Abstract: There has been a large expansion of foreign banks in Africa over the two decades with Pan-African banks playing a key role in this phenomenon. This paper questions if this development is beneficial for bank efficiency in African countries by investigating if Pan-African banks are more efficient than other types of foreign banks and domestic banks. We analyze the relation between ownership type and bank efficiency on a large sample of African banks covering 39 African countries over the period 2002-2015. We find that Pan-African banks are the most efficient banks in African banking industries. We explain this finding by the fact that these banks combine the best of both worlds: they have the global advantages of foreign banks and the home field advantages of domestic banks. They are then able to be more efficient than foreign banks from developed countries but also than domestic banks. This suggests that favoring entry of Pan-African banks would be beneficial to bank efficiency in Africa.
    Keywords: Africa, bank, efficiency, ownership.
    JEL: G21 G32 N27
    Date: 2017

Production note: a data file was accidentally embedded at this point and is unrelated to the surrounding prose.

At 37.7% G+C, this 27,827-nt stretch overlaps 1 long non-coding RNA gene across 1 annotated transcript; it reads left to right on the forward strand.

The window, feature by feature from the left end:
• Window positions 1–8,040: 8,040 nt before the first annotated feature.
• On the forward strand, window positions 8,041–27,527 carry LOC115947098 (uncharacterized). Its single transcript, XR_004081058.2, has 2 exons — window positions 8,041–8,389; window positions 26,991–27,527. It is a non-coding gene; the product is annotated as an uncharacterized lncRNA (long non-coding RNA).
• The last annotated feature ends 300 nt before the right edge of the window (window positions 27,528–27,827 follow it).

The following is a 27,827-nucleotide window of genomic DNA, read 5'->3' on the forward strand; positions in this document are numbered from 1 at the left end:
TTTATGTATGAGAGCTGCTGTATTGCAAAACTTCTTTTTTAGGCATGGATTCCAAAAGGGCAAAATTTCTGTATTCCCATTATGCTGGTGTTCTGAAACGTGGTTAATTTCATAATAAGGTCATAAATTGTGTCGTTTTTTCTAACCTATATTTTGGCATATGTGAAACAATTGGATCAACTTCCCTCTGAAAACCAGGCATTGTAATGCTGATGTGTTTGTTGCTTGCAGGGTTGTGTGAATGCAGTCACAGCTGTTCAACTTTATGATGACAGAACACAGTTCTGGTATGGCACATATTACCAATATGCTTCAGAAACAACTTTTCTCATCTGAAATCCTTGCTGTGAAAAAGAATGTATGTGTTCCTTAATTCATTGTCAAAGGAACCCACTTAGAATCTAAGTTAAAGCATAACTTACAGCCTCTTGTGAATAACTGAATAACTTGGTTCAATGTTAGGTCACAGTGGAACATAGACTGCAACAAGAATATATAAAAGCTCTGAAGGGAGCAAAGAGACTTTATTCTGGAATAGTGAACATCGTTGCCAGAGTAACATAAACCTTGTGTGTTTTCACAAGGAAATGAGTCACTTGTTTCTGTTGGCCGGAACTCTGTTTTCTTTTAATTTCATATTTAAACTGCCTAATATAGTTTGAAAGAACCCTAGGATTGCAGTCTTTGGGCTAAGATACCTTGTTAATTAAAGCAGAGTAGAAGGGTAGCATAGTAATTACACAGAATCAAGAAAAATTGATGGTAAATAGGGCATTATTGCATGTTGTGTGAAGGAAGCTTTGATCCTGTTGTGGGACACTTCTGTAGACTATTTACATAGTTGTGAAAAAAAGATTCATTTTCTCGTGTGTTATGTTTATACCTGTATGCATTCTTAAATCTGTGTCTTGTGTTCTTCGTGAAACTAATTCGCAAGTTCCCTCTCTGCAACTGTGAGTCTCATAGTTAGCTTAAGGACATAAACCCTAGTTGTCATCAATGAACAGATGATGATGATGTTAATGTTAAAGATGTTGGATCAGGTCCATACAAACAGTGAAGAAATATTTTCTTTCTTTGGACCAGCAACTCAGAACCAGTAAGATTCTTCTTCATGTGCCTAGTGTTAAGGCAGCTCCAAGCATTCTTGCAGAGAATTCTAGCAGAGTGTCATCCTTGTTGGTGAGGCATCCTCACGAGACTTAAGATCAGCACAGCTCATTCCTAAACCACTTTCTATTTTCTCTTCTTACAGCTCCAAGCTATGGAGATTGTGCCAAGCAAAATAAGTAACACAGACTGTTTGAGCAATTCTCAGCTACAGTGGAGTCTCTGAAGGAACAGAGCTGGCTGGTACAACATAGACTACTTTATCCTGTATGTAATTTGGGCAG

4. By: Asche, Helmut; Grimm, Michael
    Abstract: Sub-Saharan Africa has experienced substantial growth and poverty reduction in the past two decades, yet as this process has not been based on industrialisation it is unlikely that it is sustainable in the longer term. Governments in Sub-Saharan Africa should consider structuralist industrial policies, yet these policies should avoid a top-down approach and rather rely on a structured and inclusive public-private dialogue. As mature light industries, such as textiles, can be good for mass employment, but allow little technological learning, reliance on a dual core of industries, that is labour-intensive industries alongside a smaller knowledge-intensive core, appears as the best developmental fit.
    Date: 2017
  5. By: Gourène, Grakolet Arnold Zamereith; Mendy, Pierre; Ake N'gbo, Gilbert Marie
    Abstract: This paper investigates the time and frequency interdependence relationship between seven African stock markets, emerging stock markets, developed stock markets and Japan) and oil prices. The spillovers are examined from 2005 to 2016 taking into account the recent financial crisis and the recent oil prices fall. We combine the generalized VAR framework proposed by Diebold and Yilmaz (2012) and the Maximal Overlap Discrete Wavelet Transform (MODWT) to obtain the spillovers at different time scales. Result show that African financial markets integration with themselves and the outside depends on the time scales, the economic relations, the world financial markets state. Relationships with global financial markets are generally weak in the short run but tend to grow in the long run. The interdependence with oil prices is strong in short and medium run but weak in long run. African stock markets could be an opportunity of capital diversification in short run.
    Keywords: African Stock Markets, Interdependence, Time Scales, Generalized VAR, Financial Crisis
    JEL: C02 F02 F3
    Date: 2017–03–16